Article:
Have Your Say
A collection of great memories
Many people like to collect things. Stamps, stickers, toys, shoes, and cars are some examples.
The collections not only represent their interests, but also their pasts. Whenever people think about their collections, they remember a story.
I think it's good to collect certain things because they can bring great memories.
Our Lady of the Rosary College
Plan your future and lead meaningful life
I am writing in response to the letter 'Turn off the TV and get involved' (Young Post, December 26).
Modern technology is an essential part of our daily lives, but it can also be a waste of time and can destroy relationships.
Many students do not know how to manage their time properly. They watch TV programmes or play computer games, ignoring more important things like their studies and family.
I hope young people will plan their future and try to lead a more meaningful life in future.
Ex-Iraqi dictator faced death calmly
I was shocked to see the hanging of former Iraqi president Saddam Hussein on TV.
I never thought the death penalty would be implemented so quickly.
The footage showed that Saddam was calm before his hanging.
When the hangman put a thick rope around his neck, he didn't struggle. I looked away when his dead body was shown on TV.
Whenever I saw him appear in court, I had great sympathy for him.
He looked so kind. From his white hair, I often imagined that he would be a good-tempered grandfather.
By hanging Saddam, Iraqi authorities showed that they are no better than the Iraqi dictator who was famous for killing his rivals.
I really hope people around the world will get along well irrespective of their nationality, religion, or skin colour.
Leaders can learn from Saddam's experience that war will not solve anything.
Please remember: only love can lead to harmony.
Reduce language teachers' workload
The Hong Kong government always emphasises the importance of languages, especially English and Putonghua.
It has taken measures to improve teaching standards in local schools.
But students still attend tutorial classes as they prepare for public exams.
I'm sure all Hong Kong students want to master the English language. Schools play a crucial role in enhancing their language skills.
The government should reduce the workload of language teachers so that the teaching quality can be raised.
Protect marine life
Hong Kong may be an international city, but it has a poor environmental protection record, especially in the marine sector.
In Hong Kong, there are only five marine reserves which comprise only 2 per cent of the total sea area. This is much lower than the international level of 20 per cent.
The ocean is important to us because it provides many resources.
Seventy per cent of the oxygen is produced by sea plants and fish is one of our basic foods.
We need to pay more attention to marine life and protect our environment.
Hong Kong Chinese Women's Club College
GST the way to go
I was surprised when Financial Secretary Henry Tang Ying-yen announced that the government would not implement the goods and services tax (GST) because the majority of the public did not support it.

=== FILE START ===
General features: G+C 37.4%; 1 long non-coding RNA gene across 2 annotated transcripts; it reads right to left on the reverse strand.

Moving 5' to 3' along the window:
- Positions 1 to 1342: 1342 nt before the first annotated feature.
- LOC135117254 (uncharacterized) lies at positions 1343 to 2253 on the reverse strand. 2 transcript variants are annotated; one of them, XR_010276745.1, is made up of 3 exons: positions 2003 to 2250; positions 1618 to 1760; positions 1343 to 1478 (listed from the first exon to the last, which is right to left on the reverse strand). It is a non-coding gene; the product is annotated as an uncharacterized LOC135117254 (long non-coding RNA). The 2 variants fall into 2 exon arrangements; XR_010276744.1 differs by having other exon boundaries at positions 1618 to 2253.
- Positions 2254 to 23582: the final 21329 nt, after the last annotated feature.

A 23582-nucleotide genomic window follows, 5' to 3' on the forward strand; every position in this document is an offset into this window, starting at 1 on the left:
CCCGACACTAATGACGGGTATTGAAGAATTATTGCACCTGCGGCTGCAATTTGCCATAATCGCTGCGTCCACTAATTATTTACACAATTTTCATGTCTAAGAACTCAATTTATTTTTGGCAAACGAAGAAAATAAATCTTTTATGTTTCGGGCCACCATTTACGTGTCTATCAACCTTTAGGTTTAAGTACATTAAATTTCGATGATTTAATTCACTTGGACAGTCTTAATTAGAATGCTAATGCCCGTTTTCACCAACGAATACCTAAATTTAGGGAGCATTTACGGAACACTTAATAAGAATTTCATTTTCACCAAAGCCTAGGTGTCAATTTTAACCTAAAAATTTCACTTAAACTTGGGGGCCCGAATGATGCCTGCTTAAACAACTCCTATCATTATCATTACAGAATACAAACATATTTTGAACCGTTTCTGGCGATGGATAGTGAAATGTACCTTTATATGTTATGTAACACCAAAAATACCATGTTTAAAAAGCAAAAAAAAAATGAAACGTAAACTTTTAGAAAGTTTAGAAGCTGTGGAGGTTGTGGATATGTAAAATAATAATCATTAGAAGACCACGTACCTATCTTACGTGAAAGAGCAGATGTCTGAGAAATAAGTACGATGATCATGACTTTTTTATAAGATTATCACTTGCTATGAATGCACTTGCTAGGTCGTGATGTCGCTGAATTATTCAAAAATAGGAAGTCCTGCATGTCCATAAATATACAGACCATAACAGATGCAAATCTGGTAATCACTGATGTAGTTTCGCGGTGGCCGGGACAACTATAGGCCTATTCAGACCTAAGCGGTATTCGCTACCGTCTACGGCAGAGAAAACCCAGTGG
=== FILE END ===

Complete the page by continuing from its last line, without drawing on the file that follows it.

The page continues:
I believe the GST debate has helped raise public awareness of the importance of widening the tax base.
The retail sector and some political parties will be very happy that the GST has been shelved.
But this is not a good thing.
Does the government's massive financial reserves mean that we should not prepare for the future? I don't think so.
Hong Kong's ageing population is putting a huge strain on the city's social welfare system. The government also needs to find the money to fund future projects.
The GST is the best way to stabilise the administration's income.
I hope people will accept the GST and confront the problems that we are facing now.
I am writing in response to the article 'Scientists launch campaign against Japan's dolphin hunts' (Young Post, November 22).
I think hunting dolphins is inhumane.
These animals are intelligent creatures and they are killed in a cruel way. Japanese fishermen herd them into shallow caves and attack them with knives.
The number of dolphins is declining so I think we should take steps to protect them.
Jessica Mok Nga-ching
Shek Lei Catholic Secondary School
Age no barrier
My brother is 10 years older than me, but we don't have any problems.
He helps me with my homework and although he plays tricks on me sometimes, we get along very well.
My brother offers financial advice to his clients. He works even during holidays.
When we are having dinner together, he always talks about financial matters with my mother.
I don't know what they are talking about, but I'm very proud of my brother.
Rain Ng Ching-lam
Tsuen Wan Public Ho Chuen Yiu Memorial College
The Chinese University of Hong Kong has carried out a survey about depression. It has been found that one in 10 adolescents suffer from the illness.
Students aged 12 to 21 were interviewed for the survey.
About 10 per cent of them had symptoms of depression, such as suicidal thoughts and feelings of worthlessness.
Psychologists say this phenomenon is due to financial problems, social and academic pressures or family breakdowns.
Students are under great pressure to excel in their studies in order to enter a good university.
When they don't get good marks, they think they are useless.
Young people should receive full support from their parents.
We should encourage our friends who are having problems.
Let's put a smile on the faces of troubled teenagers.
Yan Oi Tong Tin Ka Ping Secondary School
I've seen parents scolding their children on the bus because
they don't know the answer
to a question from a school textbook.
Parents in Hong Kong put too much stress on their children's academic performance. They forget that the happiest period in our lives is childhood.
Please be kind to your child.
STFA Tam Pak Yu College